Six woodland communities have been identified within the Reserve (See Vegetation Map): the Interior Live Oak, Interior Live Oak - Blue Oak, Mixed Oak, Blue Oak, and Valley Oak Alliances, and the Foothill Pine/Mesic Non-serpentine Chaparral Association. The first five of these are dominated by five species of oaks including two evergreen and three deciduous species. The evergreen oaks are interior live oak (Quercus wizlizeni), with grayish, furrowed bark and hard, spiny, shiny green leaves, and the rare oracle oak (Q. xmorehus), a hybrid between interior live oak and black oak. The deciduous oaks include black oak (Q. kelloggii), with deeply furrowed dark bark and bright green, deeply lobed leaves with bristle-tipped teeth, blue oak (Q. douglasii) with scaly, grayish bark and small, rounded, drought-resistant, bluish green leaves, and valley oak (Q. lobata) with thick, furrowed bark and rounded, lobed, dark green leaves. Iris; Photo by Ellen Dean

Relatively mesic, north-facing slopes, particularly in the south portion of the Reserve, support stands of the Interior Live Oak Alliance, co-dominated by interior live and black oaks with a closed canopy. They occupy about 32.5% of the Reserve. The shady understory in these areas contains delicate spring wild flowers such as milk maids (Cardamine californica), varied-leaf nemophila (Nemophila heterophylla), hound’s tongue (Cynoglossum grande), shooting stars (Dodecatheon hendersonii), and iris (Iris fernaldii). Also in the understory are luxuriant native bunchgrasses including California and Idaho fescues (Festuca californica and F. idahoensis) and California melic (Melica californica). The woody component of the Interior Live Oak community includes many of the shrubs found throughout the peninsula, such as toyon (Heteromeles arbutifolia), manzanita (Arctostaphylos manzanita), and ceanothus (Ceanothus oliganthus).

The Interior Live Oak Alliance intergrades in many areas with the newly defined Interior Live Oak - Blue Oak Association (20.2% of the Reserve). In general, this community occupies areas that are slightly drier than the live oak-black oak dominated areas, and slightly steeper than the Blue Oak Alliance areas.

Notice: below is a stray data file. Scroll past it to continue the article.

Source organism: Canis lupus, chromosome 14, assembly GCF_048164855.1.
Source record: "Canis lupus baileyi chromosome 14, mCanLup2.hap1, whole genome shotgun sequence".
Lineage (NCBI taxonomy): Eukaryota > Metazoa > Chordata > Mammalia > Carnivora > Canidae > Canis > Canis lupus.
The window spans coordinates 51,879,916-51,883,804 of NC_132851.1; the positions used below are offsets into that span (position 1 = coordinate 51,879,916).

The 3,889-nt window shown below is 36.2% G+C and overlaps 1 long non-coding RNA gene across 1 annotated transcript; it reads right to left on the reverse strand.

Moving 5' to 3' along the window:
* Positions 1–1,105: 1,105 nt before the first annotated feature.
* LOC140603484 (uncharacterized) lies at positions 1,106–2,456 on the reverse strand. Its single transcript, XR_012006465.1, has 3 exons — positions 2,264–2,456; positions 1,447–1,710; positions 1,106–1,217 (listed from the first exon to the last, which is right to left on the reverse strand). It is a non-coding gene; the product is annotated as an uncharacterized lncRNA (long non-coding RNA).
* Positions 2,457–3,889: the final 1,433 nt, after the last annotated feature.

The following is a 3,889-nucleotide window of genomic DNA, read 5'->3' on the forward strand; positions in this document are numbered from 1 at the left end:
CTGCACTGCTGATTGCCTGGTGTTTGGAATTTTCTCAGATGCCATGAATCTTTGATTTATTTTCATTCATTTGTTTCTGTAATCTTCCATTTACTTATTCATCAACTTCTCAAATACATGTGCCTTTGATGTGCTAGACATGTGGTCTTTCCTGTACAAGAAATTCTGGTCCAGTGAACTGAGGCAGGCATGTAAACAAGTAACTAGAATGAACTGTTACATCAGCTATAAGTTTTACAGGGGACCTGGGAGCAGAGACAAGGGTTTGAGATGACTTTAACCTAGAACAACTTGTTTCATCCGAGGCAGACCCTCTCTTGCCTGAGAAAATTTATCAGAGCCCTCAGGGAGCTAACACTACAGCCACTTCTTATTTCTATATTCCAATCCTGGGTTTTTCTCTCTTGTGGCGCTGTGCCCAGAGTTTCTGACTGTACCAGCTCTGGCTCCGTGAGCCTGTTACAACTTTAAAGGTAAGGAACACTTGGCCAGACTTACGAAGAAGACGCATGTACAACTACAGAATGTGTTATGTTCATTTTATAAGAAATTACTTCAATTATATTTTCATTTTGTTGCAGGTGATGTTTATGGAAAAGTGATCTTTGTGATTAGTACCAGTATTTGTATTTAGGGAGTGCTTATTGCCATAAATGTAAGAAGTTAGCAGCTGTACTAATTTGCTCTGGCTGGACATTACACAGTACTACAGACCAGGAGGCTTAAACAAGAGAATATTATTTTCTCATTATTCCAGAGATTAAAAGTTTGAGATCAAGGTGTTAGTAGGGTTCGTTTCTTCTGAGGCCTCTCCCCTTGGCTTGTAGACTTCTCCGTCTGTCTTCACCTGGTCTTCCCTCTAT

Big-leaf Maple; NRS Archive
The most mesic area of the Reserve, Decker Canyon and its tributaries, supports the only patch of Mixed Oak Alliance (2.1%), in this instance dominated by valley oaks in the riparian areas. Mixed with the stately valley oaks are redbuds (Cercis occidentalis), California buckeyes (Aesculus californica), occasional big-leaf maples (Acer macrophyllum), all entwined in wild grape (Vitis californica) and pipevine (Aristolochia californica). Blue and black oaks are mixed with the valley oaks in this area.

In some of the wettest areas of Mixed Oak, the understory is lush with maidenhair fern (Adiantum jordanii), bedstraw (Galium boreale), and hedge nettle (Stachys ajugoides). In the more open areas, large individuals of both poison oak (Toxicodendron diversilobum) and skunkbrush (Rhus trilobata) mix with native and exotic grasses. Snowberry (Symphoricarpus spp.) is also common.Blue Oaks; Photo by Virginia Boucher

Compared with the forest-like, closed canopies of the Live Oak and Mixed Oak areas, the Blue Oak Alliance (14.9%) is more of a woodland, with widely-spaced, generally fairly small blue oaks and few other woody species. Patches of Blue Oak Alliance occur primarily in relatively flat areas or ridge tops and often have beautiful relictual stands of purple needlegrass (Nassella pulchra), blue wildrye (Elymus glaucus), and small fescue (Vulpia microstachys), in addition to the ubiquitous wild oats (Avena fatua) and bromes (Bromus hordeaceus and B. diandrus), as an understory. Many lovely spring forbs grace the slopes as well – these include baby stars (Linanthus spp.), yarrow (Achillea millefolium), climbing bedstraw (Galium porrigens), and woodland stars (Lithophragma affine and L. parviflorum). In many areas the Blue Oak community grades into Interior Live Oak - Blue Oak. This community covers large areas near the north tip of the peninsula.

A small patch of another woodland community is found in the northeastern part of the Reserve – the Foothill Pine/Mesic Non-serpentine Chaparral Association (0.4%). This is a unit that was defined during the vegetation mapping of Napa County and is characterized by gray pines (Pinus sabiniana) as emergents from non-serpentine chaparral.

Nearby, in the canyon bottoms both east and west of the Reserve, there are patches of habitat that map as Valley Oak. The bottomland, riparian habitat in which the alliance is found is characteristic. Valley oak is commonly mixed with blue or black oak in this alliance.

Photo Credits: Title, Ribes malvaceum (Dan Tolson), Iris (Ellen Dean), Big-leaf maple (NRS Archive), Blue Oaks (Virginia Boucher). For more pictures see: http://elib.cs.berkeley.edu/photos/flora/

This page last updated: March 15, 2016  


Contact: Dr. Virginia Boucher
John Muir Institute of the Environment
109 The Barn, University of California, Davis, CA 95616
Phone: 530-752-6949; email: vlboucher@ucdavis.edu

Site designed and maintained by Shane Waddell
Website Technical Questions: smwaddell@ucdavis.edu